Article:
Well, there’s nothing wrong with concentrating on the “uses” of something. The difficulty comes when we operate with too narrow a definition of “use.” At some point, we have to consider the ultimate goals toward which our life’s actions are directed. What makes for a genuinely meaningful human life? Of what “use” are things that fail to promote that end? If you’re so rich, we must ask, why aren’t you wise—or happy?
And that brings me to a characteristically humanistic way to relate a truth: by telling a story. The tale begins with a tourist on holiday, wandering through the back alleys of San Francisco’s Chinatown, where he comes upon a little antique shop, filled with curious pieces of bric-a-brac and art objects. What especially catches his eye is a beautifully wrought, life-size bronze statue of a rat. He asks the elderly shopkeeper the price. “The rat costs $12,” says the shopkeeper, “and it will be $1,000 more for the story behind it.” “Well, you can keep your story, old man,” responds the tourist, “But I’ll take the statue.”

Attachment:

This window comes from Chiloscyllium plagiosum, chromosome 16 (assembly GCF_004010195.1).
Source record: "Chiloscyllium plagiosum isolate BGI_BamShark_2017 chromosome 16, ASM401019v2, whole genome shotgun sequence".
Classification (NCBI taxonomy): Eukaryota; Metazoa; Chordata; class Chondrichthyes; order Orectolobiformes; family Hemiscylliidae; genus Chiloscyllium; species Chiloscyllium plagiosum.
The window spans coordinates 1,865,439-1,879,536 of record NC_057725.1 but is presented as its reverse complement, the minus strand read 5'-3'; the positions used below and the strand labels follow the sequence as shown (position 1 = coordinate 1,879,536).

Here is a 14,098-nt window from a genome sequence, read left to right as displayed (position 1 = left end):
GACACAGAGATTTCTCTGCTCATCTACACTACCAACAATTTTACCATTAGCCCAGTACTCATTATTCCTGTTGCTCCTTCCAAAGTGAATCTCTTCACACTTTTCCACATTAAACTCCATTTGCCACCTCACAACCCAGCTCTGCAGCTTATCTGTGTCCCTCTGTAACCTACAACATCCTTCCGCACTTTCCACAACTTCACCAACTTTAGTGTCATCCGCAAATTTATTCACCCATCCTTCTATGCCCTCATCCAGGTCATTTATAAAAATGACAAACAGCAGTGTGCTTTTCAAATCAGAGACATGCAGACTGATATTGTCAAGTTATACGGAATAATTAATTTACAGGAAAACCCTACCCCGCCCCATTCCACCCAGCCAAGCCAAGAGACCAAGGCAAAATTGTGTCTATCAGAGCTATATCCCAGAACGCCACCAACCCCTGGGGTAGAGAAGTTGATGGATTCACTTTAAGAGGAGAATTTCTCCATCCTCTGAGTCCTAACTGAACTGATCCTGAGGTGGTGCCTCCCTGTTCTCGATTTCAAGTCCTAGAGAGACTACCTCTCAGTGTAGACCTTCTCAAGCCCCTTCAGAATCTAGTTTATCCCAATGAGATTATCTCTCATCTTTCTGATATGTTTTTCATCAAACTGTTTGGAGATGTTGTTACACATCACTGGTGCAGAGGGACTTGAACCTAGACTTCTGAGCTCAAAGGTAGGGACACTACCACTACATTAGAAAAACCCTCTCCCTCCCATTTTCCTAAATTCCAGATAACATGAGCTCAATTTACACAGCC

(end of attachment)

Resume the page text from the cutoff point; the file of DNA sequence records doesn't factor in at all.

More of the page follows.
Read the rest of the story in Wilfred M. McClay's essay in The Wilson Quarterly on the burden of the humanities.
Good essay. I am reminded of how different we in America perceive what we imagine to be "education" as opposed to the classical Continental model. I met a man once who was a chemist by trade who happened to play the cello well enough to be part of the Prague Chamber Ensemble. And he exchanged stories with a friend at the time who was into Zen Buddhism, telling how he had smuggled forbidden books through East European customs by tying them in the struts hidden under the head of a tympani.
The mention of paideia connects with Mortimer Adler, once head of the board of editors of Brittanica, whose Paideia Proposal is a comprehensive vision of what might be the ultimate "liberal edudation." His Wikipedia article is almost too dense to plow through.
How far apart these notions are from politicians challenged by "the vision thing."
As I recall, Allan Bloom warned against an attitude that would abandon studies that lacked a practical application. It takes us back to the decision to call the study of government "political science" because some felt that an association with science msde it more serious.
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